Twelve affordable homes to be built in Brighton’s ‘graffiti alley’

Posted On 03 Nov 2016 at 3:08 am

Twelve “affordable” homes are to be built in Brighton’s ‘graffiti alley’ if the scheme is granted planning permission at a meeting next week.

The 12 homes will be built on three vacant brownfield plots, currently used for car parking, in Kensington Street, Brighton. Each of the car parks has been filled with graffiti art – with permission.

Brighton and Hove City Council officials came up with the housing plans as part of the New Homes for Neighbourhoods programme.

The council hopes to build hundreds of homes through the programme which has a £34 million capital budget this year and next year.

The Spearhead

Kensington Street

Kensington Street

In Kensington Street, the council said: “The (planning) application relates to all three vacant gap sites along the western side of Kensington Street which are currently used for car parking.

“These sites originally accommodated historic terraced properties which were demolished in the mid 1980s.

“The gap sites are all now heavily graffitied.

“The application proposes to redevelop the three sites for housing and would in total provide 12 residential units.”

Aroe MSK's Run DMC mural in Kensington Street by Joe Innit on Flickr

Aroe MSK’s Run DMC mural in Kensington Street by Joe Innit on Flickr

The council wants to build a two-bedroom house and three two-bedroom flats, two one-bedroom houses and six one-bedroom flats.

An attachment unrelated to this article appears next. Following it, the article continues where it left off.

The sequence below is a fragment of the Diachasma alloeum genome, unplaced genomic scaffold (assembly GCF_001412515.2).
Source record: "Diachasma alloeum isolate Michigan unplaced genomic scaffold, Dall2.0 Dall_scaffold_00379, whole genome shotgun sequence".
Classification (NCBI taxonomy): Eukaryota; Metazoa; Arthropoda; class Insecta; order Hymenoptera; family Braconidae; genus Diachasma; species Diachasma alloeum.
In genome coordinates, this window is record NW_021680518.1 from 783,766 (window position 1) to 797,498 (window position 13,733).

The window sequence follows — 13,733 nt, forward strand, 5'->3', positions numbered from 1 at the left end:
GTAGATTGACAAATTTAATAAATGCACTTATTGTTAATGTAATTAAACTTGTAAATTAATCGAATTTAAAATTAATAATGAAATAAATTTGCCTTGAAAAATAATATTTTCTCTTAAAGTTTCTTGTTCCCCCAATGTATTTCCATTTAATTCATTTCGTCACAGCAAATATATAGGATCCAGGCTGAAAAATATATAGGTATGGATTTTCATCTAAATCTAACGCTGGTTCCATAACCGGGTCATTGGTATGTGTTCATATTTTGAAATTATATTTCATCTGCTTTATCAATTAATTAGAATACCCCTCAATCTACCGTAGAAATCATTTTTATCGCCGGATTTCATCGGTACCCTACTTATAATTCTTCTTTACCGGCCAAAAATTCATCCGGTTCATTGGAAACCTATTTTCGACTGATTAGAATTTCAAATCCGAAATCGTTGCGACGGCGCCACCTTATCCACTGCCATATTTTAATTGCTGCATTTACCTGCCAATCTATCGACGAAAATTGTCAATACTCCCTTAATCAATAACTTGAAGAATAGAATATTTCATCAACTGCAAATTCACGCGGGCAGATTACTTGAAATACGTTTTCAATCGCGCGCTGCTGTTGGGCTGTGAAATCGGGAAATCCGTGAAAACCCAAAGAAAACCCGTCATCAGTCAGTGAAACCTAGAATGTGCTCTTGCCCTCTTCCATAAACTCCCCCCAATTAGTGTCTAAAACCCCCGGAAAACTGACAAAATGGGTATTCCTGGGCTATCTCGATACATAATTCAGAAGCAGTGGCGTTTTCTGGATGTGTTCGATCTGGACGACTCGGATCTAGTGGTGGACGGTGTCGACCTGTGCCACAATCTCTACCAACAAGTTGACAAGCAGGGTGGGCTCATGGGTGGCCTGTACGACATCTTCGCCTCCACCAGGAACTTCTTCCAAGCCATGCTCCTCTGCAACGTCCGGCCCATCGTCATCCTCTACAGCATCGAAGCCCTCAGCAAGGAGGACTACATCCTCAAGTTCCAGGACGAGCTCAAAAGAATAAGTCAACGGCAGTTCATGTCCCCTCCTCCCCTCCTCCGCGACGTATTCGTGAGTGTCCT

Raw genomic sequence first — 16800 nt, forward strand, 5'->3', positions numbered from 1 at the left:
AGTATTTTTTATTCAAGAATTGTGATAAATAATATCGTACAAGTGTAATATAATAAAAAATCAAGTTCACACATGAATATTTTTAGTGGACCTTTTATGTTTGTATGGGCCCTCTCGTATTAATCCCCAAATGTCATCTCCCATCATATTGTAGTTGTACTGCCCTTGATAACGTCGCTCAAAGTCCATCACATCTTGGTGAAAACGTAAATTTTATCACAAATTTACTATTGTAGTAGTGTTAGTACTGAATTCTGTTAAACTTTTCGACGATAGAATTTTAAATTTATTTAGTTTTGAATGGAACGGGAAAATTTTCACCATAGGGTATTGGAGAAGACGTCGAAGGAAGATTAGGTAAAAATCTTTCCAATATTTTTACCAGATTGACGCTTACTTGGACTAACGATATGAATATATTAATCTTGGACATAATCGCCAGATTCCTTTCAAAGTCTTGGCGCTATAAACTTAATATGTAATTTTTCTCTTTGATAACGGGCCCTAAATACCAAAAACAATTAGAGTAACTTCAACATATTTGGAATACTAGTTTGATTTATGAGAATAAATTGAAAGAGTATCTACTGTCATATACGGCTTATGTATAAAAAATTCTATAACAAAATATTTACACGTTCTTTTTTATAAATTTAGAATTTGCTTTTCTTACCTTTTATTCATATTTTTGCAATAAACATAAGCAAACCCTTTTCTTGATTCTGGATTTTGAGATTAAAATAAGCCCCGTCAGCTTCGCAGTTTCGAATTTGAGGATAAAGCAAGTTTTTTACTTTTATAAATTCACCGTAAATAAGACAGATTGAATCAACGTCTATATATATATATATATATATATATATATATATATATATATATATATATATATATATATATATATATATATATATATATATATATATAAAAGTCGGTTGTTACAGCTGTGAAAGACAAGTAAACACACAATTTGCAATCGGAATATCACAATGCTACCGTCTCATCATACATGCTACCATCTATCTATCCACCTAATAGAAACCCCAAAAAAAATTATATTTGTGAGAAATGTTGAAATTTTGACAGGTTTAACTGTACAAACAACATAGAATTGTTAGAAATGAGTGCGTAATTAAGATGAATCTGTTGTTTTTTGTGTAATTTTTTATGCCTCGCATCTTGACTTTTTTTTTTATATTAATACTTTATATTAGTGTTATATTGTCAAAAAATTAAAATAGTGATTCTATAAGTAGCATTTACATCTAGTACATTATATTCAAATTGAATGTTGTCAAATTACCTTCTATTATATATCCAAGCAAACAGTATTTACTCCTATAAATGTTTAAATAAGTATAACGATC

The application is due to be decided next Wednesday (9 November) by the council’s Planning Committee. The meetings, at Hove Town Hall, are open to the public.

  1. Valerie Paynter Reply

    Just how bijou will the rooms be? How badly will the windows we can see here in the photo of the site be impacted by blocked light? Will the Planning Committee care enough to REALLY look at that?

    There is a National Space Standard of sorts, believe it or not.

    • Stan Reid Reply

      The standards are guide lines not legislation, sadly

  2. Alex Reply

    “Two one-bedroom houses”? That’s can’t be effective use of space…Who lives a one-bedroom house?

    • Jennie Reply

      divorced people?

  3. sd Reply

    Good. We need far more affordable homes. More please, B&HCC! Be creative. How about converting empty shops/office spaces into some kind of shelter for homeless people? There’s no need for people to freeze on our streets this winter.

  4. Carla Reply

    My concern would be the blockage of light for those who are behind the buildings! And I don’t see any point of building houses when their won’t be any space for a garden. Maybe rethink and just build a few flats and try and save some light for those who are behind okay

    • Rolivan Reply

      So if your concern proved right nothing would grow in the garden.

  5. Daniel Harris Reply

    Why not have one bedroom houses, some people with mental health needs require space, not a pokey studio flat. ?

    I quite like this area, it makes Brighton unique, This is art for many, we have other locations in the city mind.

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